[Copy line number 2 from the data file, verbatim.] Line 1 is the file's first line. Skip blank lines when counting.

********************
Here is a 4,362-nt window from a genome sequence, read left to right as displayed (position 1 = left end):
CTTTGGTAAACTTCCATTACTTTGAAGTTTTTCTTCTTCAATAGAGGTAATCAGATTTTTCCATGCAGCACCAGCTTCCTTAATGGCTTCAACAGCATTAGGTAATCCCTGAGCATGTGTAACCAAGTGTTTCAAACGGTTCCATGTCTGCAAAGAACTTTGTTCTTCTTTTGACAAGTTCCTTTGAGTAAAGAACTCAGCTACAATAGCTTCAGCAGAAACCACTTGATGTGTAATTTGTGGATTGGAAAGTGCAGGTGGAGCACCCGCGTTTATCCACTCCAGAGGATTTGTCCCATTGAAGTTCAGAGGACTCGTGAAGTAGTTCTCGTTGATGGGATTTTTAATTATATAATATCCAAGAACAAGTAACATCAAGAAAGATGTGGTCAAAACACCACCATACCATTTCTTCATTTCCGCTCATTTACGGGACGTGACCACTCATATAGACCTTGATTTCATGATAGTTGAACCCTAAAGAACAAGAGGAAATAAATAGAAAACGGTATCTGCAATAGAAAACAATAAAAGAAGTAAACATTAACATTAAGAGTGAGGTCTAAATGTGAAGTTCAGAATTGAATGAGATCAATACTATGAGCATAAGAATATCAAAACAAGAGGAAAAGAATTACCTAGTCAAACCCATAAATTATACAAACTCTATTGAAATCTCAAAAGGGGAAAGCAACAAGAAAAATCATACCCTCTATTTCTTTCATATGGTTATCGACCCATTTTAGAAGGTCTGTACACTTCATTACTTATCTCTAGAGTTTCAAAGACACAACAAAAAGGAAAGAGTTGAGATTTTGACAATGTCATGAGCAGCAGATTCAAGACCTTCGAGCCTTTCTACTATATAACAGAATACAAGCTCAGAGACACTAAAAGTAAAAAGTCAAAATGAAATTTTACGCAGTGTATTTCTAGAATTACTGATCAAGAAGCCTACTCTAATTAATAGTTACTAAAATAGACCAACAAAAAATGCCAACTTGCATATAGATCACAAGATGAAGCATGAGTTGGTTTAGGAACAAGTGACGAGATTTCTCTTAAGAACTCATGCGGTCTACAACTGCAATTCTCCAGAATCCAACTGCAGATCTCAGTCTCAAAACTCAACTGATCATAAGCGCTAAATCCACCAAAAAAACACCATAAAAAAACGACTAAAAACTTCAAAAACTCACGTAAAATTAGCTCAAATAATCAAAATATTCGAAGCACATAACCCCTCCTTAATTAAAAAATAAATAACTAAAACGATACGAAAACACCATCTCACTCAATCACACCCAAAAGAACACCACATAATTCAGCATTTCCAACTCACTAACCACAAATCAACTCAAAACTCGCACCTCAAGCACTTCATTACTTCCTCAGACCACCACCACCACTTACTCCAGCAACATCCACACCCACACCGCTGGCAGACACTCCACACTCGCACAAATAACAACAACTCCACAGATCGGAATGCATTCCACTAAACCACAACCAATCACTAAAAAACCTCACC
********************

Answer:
CTTTGGTAAACTTCCATTACTTTGAAGTTTTTCTTCTTCAATAGAGGTAATCAGATTTTTCCATGCAGCACCAGCTTCCTTAATGGCTTCAACAGCATTAGGTAATCCCTGAGCATGTGTAACCAAGTGTTTCAAACGGTTCCATGTCTGCAAAGAACTTTGTTCTTCTTTTGACAAGTTCCTTTGAGTAAAGAACTCAGCTACAATAGCTTCAGCAGAAACCACTTGATGTGTAATTTGTGGATTGGAAAGTGCAGGTGGAGCACCCGCGTTTATCCACTCCAGAGGATTTGTCCCATTGAAGTTCAGAGGACTCGTGAAGTAGTTCTCGTTGATGGGATTTTTAATTATATAATATCCAAGAACAAGTAACATCAAGAAAGATGTGGTCAAAACACCACCATACCATTTCTTCATTTCCGCTCATTTACGGGACGTGACCACTCATATAGACCTTGATTTCATGATAGTTGAACCCTAAAGAACAAGAGGAAATAAATAGAAAACGGTATCTGCAATAGAAAACAATAAAAGAAGTAAACATTAACATTAAGAGTGAGGTCTAAATGTGAAGTTCAGAATTGAATGAGATCAATACTATGAGCATAAGAATATCAAAACAAGAGGAAAAGAATTACCTAGTCAAACCCATAAATTATACAAACTCTATTGAAATCTCAAAAGGGGAAAGCAACAAGAAAAATCATACCCTCTATTTCTTTCATATGGTTATCGACCCATTTTAGAAGGTCTGTACACTTCATTACTTATCTCTAGAGTTTCAAAGACACAACAAAAAGGAAAGAGTTGAGATTTTGACAATGTCATGAGCAGCAGATTCAAGACCTTCGAGCCTTTCTACTATATAACAGAATACAAGCTCAGAGACACTAAAAGTAAAAAGTCAAAATGAAATTTTACGCAGTGTATTTCTAGAATTACTGATCAAGAAGCCTACTCTAATTAATAGTTACTAAAATAGACCAACAAAAAATGCCAACTTGCATATAGATCACAAGATGAAGCATGAGTTGGTTTAGGAACAAGTGACGAGATTTCTCTTAAGAACTCATGCGGTCTACAACTGCAATTCTCCAGAATCCAACTGCAGATCTCAGTCTCAAAACTCAACTGATCATAAGCGCTAAATCCACCAAAAAAACACCATAAAAAAACGACTAAAAACTTCAAAAACTCACGTAAAATTAGCTCAAATAATCAAAATATTCGAAGCACATAACCCCTCCTTAATTAAAAAATAAATAACTAAAACGATACGAAAACACCATCTCACTCAATCACACCCAAAAGAACACCACATAATTCAGCATTTCCAACTCACTAACCACAAATCAACTCAAAACTCGCACCTCAAGCACTTCATTACTTCCTCAGACCACCACCACCACTTACTCCAGCAACATCCACACCCACACCGCTGGCAGACACTCCACACTCGCACAAATAACAACAACTCCACAGATCGGAATGCATTCCACTAAACCACAACCAATCACTAAAAAACCTCACC